A really fun read on the history and philosophy behind Patagonia, and some of the decisions that have set them apart and made them such a successful, admirable brand.
I learned at an early age that it's better to invent your own game; then you can always be a winner. I found my games in the ocean, creeks, and hillsides surrounding Los Angeles.
Can a company that wants to make the best-quality outdoor clothing in the world be the size of Nike? Can a ten-table, three-star French restaurant retain its third star when it adds fifty tables? Can you have it all? The question haunted me throughout the 1980s as Patagonia evolved.
Our own company had exceeded its resources and limitations; we had become dependent, like the world economy, on growth we could not sustain. But as a small company we couldn't ignore the problem and wish it away. We were forced to rethink our priorities and institute new practices. We had to start breaking the rules.
For the most part the big problems have been solved, and there were no crises except those that were invented by management to keep the company in yarak, a falconry term meaning when your falcon is superalert, hungry, but not weak, and ready to hunt.
With clearly defined quality criteria for all aspects of a product, it becomes a straightforward matter to judge which are the best clothes-or automobiles, wines, or hamburgers.
People have too many choices these days. They are tired of constantly having to make decisions, particularly when it takes a major effort to make intelligent decisions-i.e., knowing the difference between all the breathable/waterproof fabrics. For most people, separating the men's styles from the women's is hard enough. The best restaurants in the world have set menus, and the best ski shops have already decided which skis are best for your skill or price level. The Dalai Lama says too much choice brings unhappiness.
Maintaining a sense of urgency throughout a company is one of the most difficult challenges in business. The problem is further compounded by having to depend on outside suppliers who may not have the same sense of expediency.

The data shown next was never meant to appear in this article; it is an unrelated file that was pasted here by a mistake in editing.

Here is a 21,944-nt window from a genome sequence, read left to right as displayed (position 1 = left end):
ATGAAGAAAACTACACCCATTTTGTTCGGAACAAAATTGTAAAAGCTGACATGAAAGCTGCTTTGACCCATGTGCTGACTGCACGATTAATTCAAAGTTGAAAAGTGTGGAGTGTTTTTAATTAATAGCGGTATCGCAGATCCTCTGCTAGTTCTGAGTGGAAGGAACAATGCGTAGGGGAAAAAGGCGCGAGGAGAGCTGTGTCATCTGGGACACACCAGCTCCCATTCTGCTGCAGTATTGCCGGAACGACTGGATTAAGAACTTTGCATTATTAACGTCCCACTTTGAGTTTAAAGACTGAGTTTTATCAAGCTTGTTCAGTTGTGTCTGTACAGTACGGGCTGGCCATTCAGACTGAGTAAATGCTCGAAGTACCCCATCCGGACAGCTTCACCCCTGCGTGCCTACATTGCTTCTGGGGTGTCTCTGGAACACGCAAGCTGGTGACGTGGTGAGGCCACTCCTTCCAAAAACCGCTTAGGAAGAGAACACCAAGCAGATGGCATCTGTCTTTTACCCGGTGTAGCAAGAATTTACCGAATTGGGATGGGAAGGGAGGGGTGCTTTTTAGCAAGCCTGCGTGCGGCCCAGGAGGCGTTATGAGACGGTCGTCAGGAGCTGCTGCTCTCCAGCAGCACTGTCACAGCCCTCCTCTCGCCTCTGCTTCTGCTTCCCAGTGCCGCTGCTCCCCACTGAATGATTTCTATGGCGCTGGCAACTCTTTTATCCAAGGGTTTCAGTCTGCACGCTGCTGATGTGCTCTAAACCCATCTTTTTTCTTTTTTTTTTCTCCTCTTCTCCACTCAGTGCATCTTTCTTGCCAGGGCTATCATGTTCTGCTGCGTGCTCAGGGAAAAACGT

We should borrow and adapt ideas even from unlikely sources. McDonald's is as far from Patagonia as you can get in its image and many of its values. But I respect one thing it does. No one at McDonald's ever tells a customer, “Sorry, we're all out oficeberg lettuce today." It successfully organizes on-time delivery every day of the week, and I think Patagonia could learn a lesson from McDonald's and the symbiotic relationship it enjoys with its suppliers.
Slow growth or no growth means the profits have to come from our being more efficient every year. Unlike the government, we cannot rely on an expanding economy to “burn the fat away." It's easier for a company to make a profit when it's growing at 10 percent or 15 percent a year. We have been profitable in years when we grew only a few percent by increasing the quality of our product, maximizing the efficiency of our operations, and living within our means.
The ship's carpenter on Shackleton's lifeboat the James Caird took only three simple hand tools with him on the passage from Antarctica to South Georgia Island, knowing that, if he needed to, he could build another boat with only those tools. I believe the way toward mastery of any endeavor is to work toward simplicity; replace complex technology with knowledge. The more you know, the less you need. From my feeble attempts at simplifying my own life I've learned enough to know that should we have to, or choose to, live more simply, it won't be an impoverished life but one richer in all the ways that really matter.
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